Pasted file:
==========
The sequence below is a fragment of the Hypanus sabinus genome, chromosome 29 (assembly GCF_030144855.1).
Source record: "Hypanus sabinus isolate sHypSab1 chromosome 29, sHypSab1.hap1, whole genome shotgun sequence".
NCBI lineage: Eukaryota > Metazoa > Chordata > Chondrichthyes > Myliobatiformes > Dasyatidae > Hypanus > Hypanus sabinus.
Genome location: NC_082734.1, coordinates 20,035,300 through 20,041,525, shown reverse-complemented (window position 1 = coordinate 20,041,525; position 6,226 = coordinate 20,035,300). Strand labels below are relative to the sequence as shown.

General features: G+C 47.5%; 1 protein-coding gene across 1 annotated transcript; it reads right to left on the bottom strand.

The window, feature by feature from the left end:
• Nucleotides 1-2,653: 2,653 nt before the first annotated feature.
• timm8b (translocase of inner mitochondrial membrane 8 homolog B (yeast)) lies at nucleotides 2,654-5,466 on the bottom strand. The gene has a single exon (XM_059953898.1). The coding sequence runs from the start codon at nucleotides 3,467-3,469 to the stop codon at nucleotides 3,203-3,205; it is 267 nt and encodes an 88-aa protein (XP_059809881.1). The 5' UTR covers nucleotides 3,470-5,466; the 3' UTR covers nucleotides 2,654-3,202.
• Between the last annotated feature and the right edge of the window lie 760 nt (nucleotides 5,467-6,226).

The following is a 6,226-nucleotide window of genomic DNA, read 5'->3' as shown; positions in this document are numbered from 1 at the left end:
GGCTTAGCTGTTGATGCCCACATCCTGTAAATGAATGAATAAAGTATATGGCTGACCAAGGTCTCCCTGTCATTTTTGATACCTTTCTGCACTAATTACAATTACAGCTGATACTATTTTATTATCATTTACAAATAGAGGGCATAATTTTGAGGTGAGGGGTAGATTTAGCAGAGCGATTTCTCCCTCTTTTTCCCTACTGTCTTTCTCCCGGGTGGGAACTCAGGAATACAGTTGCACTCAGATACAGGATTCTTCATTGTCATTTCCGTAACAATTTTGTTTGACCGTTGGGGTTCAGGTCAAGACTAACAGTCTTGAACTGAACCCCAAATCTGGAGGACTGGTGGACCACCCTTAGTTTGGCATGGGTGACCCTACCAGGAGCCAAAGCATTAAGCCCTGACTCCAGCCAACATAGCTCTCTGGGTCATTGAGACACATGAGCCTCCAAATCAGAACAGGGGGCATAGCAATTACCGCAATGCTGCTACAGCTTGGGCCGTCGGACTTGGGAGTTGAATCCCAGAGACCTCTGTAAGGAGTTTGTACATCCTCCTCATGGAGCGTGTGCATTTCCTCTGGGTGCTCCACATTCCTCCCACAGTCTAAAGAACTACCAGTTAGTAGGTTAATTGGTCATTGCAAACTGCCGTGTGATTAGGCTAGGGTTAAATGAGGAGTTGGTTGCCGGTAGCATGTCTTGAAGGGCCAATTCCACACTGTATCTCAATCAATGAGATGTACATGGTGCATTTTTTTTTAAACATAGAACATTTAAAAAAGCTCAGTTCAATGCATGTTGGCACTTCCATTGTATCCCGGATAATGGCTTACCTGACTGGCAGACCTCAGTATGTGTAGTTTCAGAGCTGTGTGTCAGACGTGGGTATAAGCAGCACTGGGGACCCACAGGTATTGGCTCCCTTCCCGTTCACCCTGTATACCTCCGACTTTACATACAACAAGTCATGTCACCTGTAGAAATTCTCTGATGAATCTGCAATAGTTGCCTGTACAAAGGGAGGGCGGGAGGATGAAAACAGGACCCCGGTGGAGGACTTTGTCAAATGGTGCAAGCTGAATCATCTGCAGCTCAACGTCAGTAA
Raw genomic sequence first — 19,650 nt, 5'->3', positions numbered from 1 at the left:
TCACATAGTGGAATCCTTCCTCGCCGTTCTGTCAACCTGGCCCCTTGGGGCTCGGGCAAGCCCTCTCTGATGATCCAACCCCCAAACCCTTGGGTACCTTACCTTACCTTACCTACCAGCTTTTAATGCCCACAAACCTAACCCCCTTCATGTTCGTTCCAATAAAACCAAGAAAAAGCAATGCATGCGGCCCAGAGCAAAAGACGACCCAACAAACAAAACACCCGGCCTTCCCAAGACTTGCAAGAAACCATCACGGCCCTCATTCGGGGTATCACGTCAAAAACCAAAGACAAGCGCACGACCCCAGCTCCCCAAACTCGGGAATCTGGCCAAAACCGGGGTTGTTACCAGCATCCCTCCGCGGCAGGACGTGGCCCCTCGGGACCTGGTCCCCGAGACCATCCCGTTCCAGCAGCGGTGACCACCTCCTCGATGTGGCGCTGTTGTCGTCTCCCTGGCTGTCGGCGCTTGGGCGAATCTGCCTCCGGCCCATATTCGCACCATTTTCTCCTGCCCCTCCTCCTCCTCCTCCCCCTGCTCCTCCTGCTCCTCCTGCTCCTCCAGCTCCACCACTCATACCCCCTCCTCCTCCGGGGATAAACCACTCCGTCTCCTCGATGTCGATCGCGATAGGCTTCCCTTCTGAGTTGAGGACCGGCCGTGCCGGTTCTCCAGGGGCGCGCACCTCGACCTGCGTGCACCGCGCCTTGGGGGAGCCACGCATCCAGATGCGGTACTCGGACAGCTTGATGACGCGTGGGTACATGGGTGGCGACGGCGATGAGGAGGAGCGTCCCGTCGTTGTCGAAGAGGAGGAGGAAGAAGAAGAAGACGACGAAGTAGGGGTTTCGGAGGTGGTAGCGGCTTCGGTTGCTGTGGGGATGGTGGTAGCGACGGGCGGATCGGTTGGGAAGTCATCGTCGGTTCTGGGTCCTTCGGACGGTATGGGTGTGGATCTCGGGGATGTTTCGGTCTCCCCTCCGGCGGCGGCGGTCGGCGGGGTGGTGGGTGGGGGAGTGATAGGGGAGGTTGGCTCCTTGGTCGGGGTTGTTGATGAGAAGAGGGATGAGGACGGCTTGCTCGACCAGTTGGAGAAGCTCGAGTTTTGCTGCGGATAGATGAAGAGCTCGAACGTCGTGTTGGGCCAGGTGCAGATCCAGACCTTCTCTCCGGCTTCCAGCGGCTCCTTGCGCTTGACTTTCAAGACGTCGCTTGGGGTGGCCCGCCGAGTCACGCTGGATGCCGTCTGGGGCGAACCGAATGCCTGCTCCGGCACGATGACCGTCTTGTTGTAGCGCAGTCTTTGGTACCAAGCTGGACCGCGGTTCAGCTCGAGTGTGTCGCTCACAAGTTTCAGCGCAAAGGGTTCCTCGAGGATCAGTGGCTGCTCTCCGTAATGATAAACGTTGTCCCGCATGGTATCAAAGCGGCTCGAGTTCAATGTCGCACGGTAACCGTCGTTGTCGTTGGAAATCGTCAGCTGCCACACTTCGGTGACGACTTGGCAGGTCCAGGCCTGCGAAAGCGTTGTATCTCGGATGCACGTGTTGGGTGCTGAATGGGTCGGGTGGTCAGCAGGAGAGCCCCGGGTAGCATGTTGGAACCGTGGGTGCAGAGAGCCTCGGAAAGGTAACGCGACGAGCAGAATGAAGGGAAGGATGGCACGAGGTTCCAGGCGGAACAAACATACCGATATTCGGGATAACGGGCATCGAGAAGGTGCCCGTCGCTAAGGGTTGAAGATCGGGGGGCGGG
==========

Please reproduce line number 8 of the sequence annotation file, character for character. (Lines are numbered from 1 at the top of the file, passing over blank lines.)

• timm8b (translocase of inner mitochondrial membrane 8 homolog B (yeast)) lies at nucleotides 2,654-5,466 on the bottom strand. The gene has a single exon (XM_059953898.1). The coding sequence runs from the start codon at nucleotides 3,467-3,469 to the stop codon at nucleotides 3,203-3,205; it is 267 nt and encodes an 88-aa protein (XP_059809881.1). The 5' UTR covers nucleotides 3,470-5,466; the 3' UTR covers nucleotides 2,654-3,202.